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Battle for Hastings

Almost a thousand years have passed since the seaside town of Hastings made its entry into The Great Big Bumper Book of English History. In more recent years it has been a town in neglect, an image that it is struggling to lose. “You don’t want to go down there,” we were told, “it’s DSS-land.” Short historical recap for younger and overseas readers, the Department for Social Security (DSS) was the former government department responsible for the unemployed and unemployable. Or scroungers and crack-heads, as the Daily Mail might put it.

Blimey! Did you know Jon's New Zealand book Squashed Possums is out now - find out more



The fair seaside resort of Hastings has been pulling its socks up of late. The historic old town has been gentrified, or rather Brighton’fied. With neighbouring Brighton so overpriced and over-burdened with trendy young things, many have looked further afield and re-discovered Hastings. The formerly run down old town has been regenerated by independently run boutiques selling knock down labels, trendy bars and eateries that will sell you a fish platter that will cure a man’s addiction to fish fingers. Next door, you can still enjoy an old school knees up at a traditional boozer.

Unlike neighbouring Brighton there is still something unpretentious about Hastings. Along the sea front, colourful weathered fishing boats can be found moored up against the old fishing net towers at The Stade. Hastings’ working fishing fleet is the largest beach launched fishing fleet in Europe. Half a dozen fresh oysters can be bought from the seafront for the same price as a Whopper Meal. A stereotypically round jolly man dips fresh slices of plaice into a bowl of flour before placing them into a large pan of hot sizzling oil. Fast food but good, tasty and fresh!

As to the sights of Hastings, the local fisherman’s museum reminds visitors of the importance of the local fishing industry to the community. It makes for a poignant visit. As well as a store for historic relics from the sailing era, the museum doubles up as the fishermen’s church, hosting christenings and honouring those who passed on.

If the fresh fish, funky shops and fair prices don’t grab you then the epic, triple crazy golf course will - featuring the classic windmill shot, as well as scenic fountains and waterfalls. Every round comes with an obligatory dose of saucy seaside innuendo as your putter and golf ball is handed over with a friendly “don’t drop yer balls!”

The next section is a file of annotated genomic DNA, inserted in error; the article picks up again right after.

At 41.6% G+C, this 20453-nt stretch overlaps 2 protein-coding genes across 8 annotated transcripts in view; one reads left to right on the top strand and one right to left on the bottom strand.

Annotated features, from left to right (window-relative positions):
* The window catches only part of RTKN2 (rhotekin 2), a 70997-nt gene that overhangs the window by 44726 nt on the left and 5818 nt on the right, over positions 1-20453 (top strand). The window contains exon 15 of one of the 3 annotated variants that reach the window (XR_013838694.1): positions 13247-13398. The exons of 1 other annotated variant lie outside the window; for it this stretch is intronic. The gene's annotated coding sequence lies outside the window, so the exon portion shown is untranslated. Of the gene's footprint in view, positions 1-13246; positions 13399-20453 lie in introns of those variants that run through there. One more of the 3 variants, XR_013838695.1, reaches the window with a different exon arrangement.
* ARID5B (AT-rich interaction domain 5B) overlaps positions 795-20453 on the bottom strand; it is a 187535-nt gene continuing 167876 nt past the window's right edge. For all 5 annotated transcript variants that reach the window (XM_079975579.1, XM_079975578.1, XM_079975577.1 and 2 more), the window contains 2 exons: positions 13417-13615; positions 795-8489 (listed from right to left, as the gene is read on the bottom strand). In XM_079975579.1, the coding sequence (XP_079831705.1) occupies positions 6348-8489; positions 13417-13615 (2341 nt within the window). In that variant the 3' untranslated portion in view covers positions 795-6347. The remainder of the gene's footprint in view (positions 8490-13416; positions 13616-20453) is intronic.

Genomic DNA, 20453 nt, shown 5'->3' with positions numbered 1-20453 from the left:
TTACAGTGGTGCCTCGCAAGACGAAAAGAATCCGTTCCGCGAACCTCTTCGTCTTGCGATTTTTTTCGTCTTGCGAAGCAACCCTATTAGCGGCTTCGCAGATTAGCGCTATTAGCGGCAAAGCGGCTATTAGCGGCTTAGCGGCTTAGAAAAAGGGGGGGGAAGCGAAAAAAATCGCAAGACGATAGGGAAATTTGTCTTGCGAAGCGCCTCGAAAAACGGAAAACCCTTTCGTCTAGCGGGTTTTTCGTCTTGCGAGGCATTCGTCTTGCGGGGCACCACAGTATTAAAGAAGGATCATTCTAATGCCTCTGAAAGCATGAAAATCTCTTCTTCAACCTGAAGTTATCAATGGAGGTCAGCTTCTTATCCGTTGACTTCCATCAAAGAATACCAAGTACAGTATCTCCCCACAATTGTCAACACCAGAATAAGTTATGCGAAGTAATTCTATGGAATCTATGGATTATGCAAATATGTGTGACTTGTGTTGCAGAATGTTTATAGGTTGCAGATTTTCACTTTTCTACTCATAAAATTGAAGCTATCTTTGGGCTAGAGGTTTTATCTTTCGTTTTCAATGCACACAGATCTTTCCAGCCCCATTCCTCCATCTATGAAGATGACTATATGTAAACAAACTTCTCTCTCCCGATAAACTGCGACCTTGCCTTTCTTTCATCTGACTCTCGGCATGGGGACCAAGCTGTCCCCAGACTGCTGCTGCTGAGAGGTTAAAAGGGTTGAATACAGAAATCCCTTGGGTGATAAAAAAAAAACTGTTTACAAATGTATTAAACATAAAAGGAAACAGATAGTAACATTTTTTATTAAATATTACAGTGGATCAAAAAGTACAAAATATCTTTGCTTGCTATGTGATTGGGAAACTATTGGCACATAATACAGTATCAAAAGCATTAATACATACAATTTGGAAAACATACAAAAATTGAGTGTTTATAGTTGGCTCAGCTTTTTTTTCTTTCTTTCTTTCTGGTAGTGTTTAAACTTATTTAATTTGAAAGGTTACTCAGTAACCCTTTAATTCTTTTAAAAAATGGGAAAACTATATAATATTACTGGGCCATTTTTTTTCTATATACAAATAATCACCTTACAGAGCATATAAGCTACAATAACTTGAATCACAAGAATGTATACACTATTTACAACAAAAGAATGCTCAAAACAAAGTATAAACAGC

It’s a shame then, that the town’s pier stands empty, shut now for three years due to failing health and safety standards. The funicular taking visitors up to the cliff peak also stands idle due to lack of investment and neglect. However, there is hope for Hastings long-term future but it comes at a price and feelings are mixed are to whether it’s a price worth paying.

There is a proposal to redevelop a section of The Stade into a high end art gallery that will provide a home for a financier’s art collection. Those in favour say that it will help attract Londoners to the town and that their money will spill over into the local eateries and hotels, much like the Tate did to St Ives. Those against the development object to a modern building being dumped in the middle of the historic, working fishing fleet and suggest the art gallery be moved somewhere a bit less in the way. But understandably perhaps the investors don’t want their attraction out of the way. They want it where the tourists are – in The Stade.

The local fishermen feel understandably under attack by the authorities. The government is telling them to dump their fish haul to protect endangered cod populations. The council has chosen to condemn the pier and now they want to hand the traditional fishing heart of Hastings over to a handful of pretentious towny art lovers. It’s hard not to sympathise with the plight of the fishermen. Why does Hastings need to be the next St Ives or Brighton when it could become the foody capital of the south coast? There’s not only the freshly caught fish but bottles of cheap excellent local champagne. Hastings could easily rival places like Rick Stein’s Padstow or the oyster capital of Whitstable. The next Battle for Hastings is on…

Blimey! Did you know Jon's New Zealand book Squashed Possums is out now - find out more


22/12/2009

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